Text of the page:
Mobile Phone Data Highlights the Role of Human Mobility in the Spreading of Cholera Outbreaks

Enrico Bertuzzo

Ca’ Foscari University

31 March 2017, 2:30 pm


Although treatment for cholera is well-known and cheap, outbreaks in epidemic regions stillexact high death tolls mostly due to the unpreparedness of health care infrastructures to faceunforeseen emergencies. In this context, mathematical models for the prediction of theevolution of an ongoing outbreak are of paramount importance. Here, we present a spatially-explicit scheme that accounts for the dynamics of susceptible, infected and recoveredindividuals hosted in different local communities connected through hydrologic and humanmobility networks. The movement of people is a key driver of any infectious disease. However,understanding its dynamics is usually frustrated by the lack of accurate data, especially indeveloping countries. Mobile phone call data provides a new source of information whichallows the tracking of the evolution of mobility fluxes with high resolution in space and time. Weanalyze a dataset of mobile phone records of approximately 150,000 users in Senegal to extracthuman mobility fluxes and directly incorporate them into the epidemiological model. Ourfindings highlight the major influence that a mass gathering, which took place during the initialphase of the outbreak had on the course of the epidemic. Model results also show howconcentrated efforts towards disease control in a transmission hotspot could have an importanteffect on the large-scale progression of an outbreak and support the use of mathematicalmodels for emergency management and evaluation of alternative intervention strategies.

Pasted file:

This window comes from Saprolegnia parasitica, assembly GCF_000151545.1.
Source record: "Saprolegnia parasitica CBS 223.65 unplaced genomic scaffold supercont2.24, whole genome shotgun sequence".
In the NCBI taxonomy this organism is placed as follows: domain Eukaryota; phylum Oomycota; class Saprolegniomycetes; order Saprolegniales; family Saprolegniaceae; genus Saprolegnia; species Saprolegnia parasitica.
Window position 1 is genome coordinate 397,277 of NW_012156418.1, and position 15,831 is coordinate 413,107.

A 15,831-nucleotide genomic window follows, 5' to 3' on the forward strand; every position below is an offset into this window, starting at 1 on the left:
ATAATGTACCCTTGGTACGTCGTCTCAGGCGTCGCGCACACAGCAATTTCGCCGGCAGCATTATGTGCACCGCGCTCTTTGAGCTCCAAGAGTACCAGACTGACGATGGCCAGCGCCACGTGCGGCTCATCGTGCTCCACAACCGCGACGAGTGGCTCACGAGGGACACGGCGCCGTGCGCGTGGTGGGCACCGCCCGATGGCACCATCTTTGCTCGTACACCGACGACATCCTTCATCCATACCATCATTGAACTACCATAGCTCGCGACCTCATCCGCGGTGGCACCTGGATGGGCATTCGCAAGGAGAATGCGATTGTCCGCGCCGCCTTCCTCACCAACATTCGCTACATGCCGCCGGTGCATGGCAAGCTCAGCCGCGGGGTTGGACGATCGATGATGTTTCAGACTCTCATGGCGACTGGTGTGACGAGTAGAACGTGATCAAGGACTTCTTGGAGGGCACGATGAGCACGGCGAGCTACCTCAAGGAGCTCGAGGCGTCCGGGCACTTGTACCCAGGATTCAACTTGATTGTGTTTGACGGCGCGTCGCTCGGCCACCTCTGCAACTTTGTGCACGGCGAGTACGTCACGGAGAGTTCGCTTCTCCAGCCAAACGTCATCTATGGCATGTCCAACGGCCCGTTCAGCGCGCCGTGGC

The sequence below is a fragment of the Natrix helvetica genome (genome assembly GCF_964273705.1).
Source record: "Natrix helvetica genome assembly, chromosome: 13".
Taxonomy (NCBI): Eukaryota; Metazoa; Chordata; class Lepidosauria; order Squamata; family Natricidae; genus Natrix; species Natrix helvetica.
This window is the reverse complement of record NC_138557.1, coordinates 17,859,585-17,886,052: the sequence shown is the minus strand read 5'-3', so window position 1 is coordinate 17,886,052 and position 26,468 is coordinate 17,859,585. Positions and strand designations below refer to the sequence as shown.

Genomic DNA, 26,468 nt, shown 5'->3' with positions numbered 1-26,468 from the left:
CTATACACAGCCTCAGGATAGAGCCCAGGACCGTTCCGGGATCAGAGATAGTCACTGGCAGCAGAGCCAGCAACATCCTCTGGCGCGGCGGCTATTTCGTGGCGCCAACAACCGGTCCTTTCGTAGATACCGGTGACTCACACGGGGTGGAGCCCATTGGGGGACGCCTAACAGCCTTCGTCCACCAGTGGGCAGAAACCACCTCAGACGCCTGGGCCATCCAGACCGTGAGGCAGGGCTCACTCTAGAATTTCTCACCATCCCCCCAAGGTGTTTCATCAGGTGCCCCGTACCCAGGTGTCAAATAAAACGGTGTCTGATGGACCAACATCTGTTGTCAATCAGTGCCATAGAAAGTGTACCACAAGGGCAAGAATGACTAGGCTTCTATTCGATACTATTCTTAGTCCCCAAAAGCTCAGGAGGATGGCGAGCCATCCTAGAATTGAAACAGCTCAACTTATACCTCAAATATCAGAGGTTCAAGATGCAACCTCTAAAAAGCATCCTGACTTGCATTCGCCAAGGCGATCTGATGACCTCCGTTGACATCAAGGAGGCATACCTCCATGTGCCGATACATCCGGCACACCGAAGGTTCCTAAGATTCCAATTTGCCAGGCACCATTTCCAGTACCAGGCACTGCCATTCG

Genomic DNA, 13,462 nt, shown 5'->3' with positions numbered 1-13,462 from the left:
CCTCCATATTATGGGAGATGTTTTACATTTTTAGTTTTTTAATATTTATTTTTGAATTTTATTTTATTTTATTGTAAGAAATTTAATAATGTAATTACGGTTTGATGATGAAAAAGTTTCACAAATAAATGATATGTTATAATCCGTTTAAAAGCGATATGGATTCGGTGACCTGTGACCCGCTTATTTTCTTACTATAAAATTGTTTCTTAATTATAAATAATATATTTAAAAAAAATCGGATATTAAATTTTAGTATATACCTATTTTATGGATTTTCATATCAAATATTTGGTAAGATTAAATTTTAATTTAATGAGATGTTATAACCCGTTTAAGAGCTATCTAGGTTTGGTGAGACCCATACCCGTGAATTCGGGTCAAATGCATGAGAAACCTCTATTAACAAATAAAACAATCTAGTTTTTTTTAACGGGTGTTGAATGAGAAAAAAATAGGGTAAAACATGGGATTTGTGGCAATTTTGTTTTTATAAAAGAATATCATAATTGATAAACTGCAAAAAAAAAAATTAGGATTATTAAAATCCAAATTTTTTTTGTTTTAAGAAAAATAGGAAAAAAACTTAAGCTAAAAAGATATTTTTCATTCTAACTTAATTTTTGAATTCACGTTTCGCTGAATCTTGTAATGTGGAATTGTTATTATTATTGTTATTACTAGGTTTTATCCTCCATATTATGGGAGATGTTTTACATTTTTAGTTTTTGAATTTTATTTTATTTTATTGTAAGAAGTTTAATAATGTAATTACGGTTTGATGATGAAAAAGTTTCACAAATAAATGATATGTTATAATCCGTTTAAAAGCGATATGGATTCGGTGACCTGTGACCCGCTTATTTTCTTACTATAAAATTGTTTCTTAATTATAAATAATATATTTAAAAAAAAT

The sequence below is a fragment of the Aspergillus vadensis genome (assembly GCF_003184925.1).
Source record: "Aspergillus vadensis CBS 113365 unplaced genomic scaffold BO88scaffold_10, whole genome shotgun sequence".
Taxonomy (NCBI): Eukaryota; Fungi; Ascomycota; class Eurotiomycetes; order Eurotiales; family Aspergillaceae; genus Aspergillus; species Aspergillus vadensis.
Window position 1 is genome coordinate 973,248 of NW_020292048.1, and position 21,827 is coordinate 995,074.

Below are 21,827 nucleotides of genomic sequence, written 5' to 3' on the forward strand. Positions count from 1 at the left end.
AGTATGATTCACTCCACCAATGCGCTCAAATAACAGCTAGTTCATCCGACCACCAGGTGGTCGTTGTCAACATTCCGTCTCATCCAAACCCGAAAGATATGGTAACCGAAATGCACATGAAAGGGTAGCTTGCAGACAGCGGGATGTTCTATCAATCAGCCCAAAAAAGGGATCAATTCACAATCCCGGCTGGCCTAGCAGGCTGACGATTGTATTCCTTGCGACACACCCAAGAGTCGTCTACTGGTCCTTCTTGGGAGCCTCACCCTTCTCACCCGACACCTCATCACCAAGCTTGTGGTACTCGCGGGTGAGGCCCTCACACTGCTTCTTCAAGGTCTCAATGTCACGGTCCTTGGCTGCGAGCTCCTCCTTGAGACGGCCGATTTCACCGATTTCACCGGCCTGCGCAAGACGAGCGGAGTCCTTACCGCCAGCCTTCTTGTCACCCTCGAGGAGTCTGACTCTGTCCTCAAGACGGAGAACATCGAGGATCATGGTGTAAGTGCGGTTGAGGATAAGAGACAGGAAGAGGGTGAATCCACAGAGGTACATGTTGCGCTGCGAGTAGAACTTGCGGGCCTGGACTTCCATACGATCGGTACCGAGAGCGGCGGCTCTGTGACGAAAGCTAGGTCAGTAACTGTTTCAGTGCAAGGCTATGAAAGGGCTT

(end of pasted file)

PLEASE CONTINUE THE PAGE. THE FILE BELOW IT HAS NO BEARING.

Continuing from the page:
Bio sketch

Enrico Bertuzzo is associate Professor at Ca’ Foscari University of Venice. He received a MSc inenvironmental engineering and a PhD in hydrology from University of Padua and was appointedas senior scientist at the Ecole Politechique Fédérale de Lausanne. His research focuses on largescale ecological processes and in particular on the development, validation and testing ofspatially distributed epidemiological models of waterborne diseases and zoonoses (includingcholera, schistosomiasis and proliferative kidney diseases) for real time prediction and for theevaluation of alternative intervention strategies (e.g. vaccines).